On November 3rd 2017 we held our 24th annual Sleep Out at Festival Square Edinburgh.

The Sleep Out is the largest event in the Rock Trust year, providing a valuable opportunity to raise awareness of the experiences that too many young people are facing when they find themselves forced to ‘sleep rough’. The event is also a vital fundraiser for the Rock Trust, with the sponsorship raised by participants going towards our frontline work with young people who are affected by or at risk of homelessness.

Sleep Out 2017 was our biggest and most ambitious event yet.150 individuals from across Edinburgh and beyond, came together for one night to highlight the issue of youth homelessness, and raise funds to combat it. Many of the participants were representing both new and long-standing corporate partners, including Tesco Bank, Artemis Investment Management, MediaCom, DJ Alexander, YBS, Eversheds, Happy Lets, Leonardo Hotels, Shepherd and Wedderburn, and Almond Housing Association.

The night kicked off with comedy courtesy of Monkey Barrel Comedy Club, and was followed by a live performance by Edinburgh local Gus Harrower and band, a hot dinner provided by La Favorita and Loving Food Truck, and a silent disco. At the end of the evening, local novelist Sara Sheridan read participants a ‘bed-time story’, as participants prepared for the real reason they were there.

We have been running a Sleep Out for many years, and we have always expressed that this event is by no means a true representation of the hardship and suffering that homeless young people go through. However, when the entertainment ends and the participants lie down for the night with nothing above them and only cardboard between their sleeping bags and the concrete, they do experience a small glimpse of what too many people experience on our streets.

This year the temperature remained mild for November (although those trying to sleep might disagree), but at 3am the rain arrived. What had been forecast as a brief drizzle was in fact consistent and unrelenting. The sight of 150 people committing themselves to trying to sleep in those conditions, when they all had homes and beds to go to, was truly overwhelming for the staff and volunteers watching over them. Every single person present understood that what they were experiencing was marginal, just a speck of what others have to endure, and they wanted to be there until the end.

They woke up at 6am (if they had managed to sleep), cold and wet but surprisingly upbeat. We rewarded them with hot rolls (cooked, delivered and served by staff from the Principal Edinburgh Hotel Charlotte Square) and congratulated everyone on making it through the night.

People trickled away to their homes as the sun came up, leaving a trail of sodden cardboard and some mislaid bits of sleeping bag (all cleaned up by our wonderful volunteers!). They had homes to go to, homes with central heating, hot showers and beds, homes they were perhaps more grateful for than ever before.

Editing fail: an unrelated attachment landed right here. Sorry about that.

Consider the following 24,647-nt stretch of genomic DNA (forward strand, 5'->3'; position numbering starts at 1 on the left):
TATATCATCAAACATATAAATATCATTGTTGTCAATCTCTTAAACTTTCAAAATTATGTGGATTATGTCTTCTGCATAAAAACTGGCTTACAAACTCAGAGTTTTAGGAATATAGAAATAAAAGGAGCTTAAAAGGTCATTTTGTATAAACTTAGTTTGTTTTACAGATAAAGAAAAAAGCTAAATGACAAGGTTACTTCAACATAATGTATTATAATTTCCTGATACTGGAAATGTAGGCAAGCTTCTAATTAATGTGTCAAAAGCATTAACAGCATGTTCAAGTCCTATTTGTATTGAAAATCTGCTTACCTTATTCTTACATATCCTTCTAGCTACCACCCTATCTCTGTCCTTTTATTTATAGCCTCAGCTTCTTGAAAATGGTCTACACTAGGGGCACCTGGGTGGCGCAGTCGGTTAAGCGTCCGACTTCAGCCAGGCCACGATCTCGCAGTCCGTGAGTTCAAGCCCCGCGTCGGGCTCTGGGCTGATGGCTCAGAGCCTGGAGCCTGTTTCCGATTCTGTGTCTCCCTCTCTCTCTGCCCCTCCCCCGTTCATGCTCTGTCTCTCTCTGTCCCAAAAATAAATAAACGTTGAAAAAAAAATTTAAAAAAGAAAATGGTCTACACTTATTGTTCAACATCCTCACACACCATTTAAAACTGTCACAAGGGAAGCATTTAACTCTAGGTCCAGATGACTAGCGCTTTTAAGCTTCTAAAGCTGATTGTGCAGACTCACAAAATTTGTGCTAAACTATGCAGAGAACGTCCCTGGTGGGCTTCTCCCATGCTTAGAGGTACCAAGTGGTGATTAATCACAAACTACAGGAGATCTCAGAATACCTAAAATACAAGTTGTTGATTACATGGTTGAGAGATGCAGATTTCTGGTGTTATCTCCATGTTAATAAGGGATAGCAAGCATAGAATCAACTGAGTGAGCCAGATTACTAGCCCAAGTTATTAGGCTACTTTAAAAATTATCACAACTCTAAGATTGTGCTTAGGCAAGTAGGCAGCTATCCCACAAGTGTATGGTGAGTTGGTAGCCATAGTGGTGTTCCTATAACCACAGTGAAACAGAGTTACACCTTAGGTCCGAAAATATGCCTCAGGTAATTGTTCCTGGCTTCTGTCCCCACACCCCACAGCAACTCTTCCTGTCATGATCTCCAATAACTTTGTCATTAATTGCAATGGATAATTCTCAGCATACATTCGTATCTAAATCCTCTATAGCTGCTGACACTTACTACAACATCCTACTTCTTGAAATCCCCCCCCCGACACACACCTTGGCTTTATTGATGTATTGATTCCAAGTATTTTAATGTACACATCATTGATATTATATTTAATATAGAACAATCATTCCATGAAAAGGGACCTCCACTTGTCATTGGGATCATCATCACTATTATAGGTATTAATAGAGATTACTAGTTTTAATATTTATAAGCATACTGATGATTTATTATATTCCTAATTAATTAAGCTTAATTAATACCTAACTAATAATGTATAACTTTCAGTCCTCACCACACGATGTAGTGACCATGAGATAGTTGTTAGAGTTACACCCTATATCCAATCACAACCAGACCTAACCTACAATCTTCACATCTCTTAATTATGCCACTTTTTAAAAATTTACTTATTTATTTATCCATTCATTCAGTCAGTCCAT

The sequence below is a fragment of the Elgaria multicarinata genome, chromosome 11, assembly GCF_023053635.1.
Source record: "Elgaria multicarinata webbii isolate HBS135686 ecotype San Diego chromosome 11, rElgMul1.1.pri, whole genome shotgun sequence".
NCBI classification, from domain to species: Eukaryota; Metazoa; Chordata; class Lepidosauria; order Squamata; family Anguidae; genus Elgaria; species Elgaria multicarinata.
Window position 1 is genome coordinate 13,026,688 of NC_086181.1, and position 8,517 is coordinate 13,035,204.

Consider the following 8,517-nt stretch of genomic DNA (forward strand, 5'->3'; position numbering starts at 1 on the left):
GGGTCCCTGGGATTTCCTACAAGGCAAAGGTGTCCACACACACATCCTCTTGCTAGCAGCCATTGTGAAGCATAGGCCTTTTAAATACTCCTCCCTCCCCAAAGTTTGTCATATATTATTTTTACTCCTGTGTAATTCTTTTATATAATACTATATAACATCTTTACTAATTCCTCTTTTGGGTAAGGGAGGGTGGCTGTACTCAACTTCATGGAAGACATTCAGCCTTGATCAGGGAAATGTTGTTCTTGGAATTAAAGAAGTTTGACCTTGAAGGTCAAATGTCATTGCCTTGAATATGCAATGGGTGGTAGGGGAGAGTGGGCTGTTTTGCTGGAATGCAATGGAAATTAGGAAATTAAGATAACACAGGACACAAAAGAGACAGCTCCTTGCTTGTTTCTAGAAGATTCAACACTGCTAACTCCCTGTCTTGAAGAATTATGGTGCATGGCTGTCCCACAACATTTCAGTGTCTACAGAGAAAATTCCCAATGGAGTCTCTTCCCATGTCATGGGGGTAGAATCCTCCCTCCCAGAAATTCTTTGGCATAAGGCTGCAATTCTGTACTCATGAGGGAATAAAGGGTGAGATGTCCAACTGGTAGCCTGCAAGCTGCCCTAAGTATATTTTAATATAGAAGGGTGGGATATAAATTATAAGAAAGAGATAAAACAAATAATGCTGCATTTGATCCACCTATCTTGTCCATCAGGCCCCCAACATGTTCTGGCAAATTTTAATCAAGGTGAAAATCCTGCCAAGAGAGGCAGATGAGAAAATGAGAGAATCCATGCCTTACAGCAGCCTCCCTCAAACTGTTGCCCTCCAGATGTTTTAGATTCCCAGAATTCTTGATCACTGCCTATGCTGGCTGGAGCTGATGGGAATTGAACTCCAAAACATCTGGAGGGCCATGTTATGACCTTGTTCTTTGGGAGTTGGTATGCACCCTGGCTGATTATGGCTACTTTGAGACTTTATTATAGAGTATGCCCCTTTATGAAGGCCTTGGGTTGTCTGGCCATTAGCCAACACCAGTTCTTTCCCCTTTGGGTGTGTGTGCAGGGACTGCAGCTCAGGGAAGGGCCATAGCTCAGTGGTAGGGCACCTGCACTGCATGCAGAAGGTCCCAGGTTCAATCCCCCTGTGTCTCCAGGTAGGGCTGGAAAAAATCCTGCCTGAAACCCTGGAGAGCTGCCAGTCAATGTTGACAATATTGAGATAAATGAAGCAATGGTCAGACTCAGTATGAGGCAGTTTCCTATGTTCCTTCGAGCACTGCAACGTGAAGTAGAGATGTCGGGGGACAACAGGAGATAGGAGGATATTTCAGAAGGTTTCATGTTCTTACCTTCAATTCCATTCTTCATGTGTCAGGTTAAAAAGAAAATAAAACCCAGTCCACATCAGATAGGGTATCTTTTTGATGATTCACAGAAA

Since the event we have been sent many thoughtful comments from participants as they come to terms with what the event meant to them and why it was important. Donations have continued to come in, and we are now close to having raised £65,000, a record year for the Sleep Out, and testament to the dedication of the wonderful individuals who took part. Thank you! Some of these comments from participants are below.


“It makes you so aware how vulnerable and exposed homeless young people are. I can’t imagine being between 16-25 years old and being out there on my own. The whole event was incredibly educational, ran smoothly and was a great success. I would definitely take part again and recommend others to experience the hardship these young people go through.”

“If I’m honest, and I know now how naïve I was, I thought the Sleep Out would have been easier than it was. I figured it would be staying up all night with the other sleepers, chatting and laughing until morning but the reality was very different.

“Despite the rain, I’m pleased to say no one gave up, each and every one of us stayed put – it was just for one night after all. But there is the thing, we were sleeping out to help raise money to help those who sleep out not for just one night but night after night, in the cold and the wet.  ”

“At the start of the night I knew one person, but by the following morning we were all standing together hugging not just a very welcome hot mug of tea but also each other, both pleased and proud of our achievement and many of whom who were already committing to next year’s event. It was, without question, an extraordinary and incredible experience, humbling in so many ways and worth every cold, wet and achy minute!”

“I found it a very humbling and eye-opening experience – to think that young people have to go through that and more every night is awful and just reinforces how important the work that you (and others) are doing to end youth homelessness.”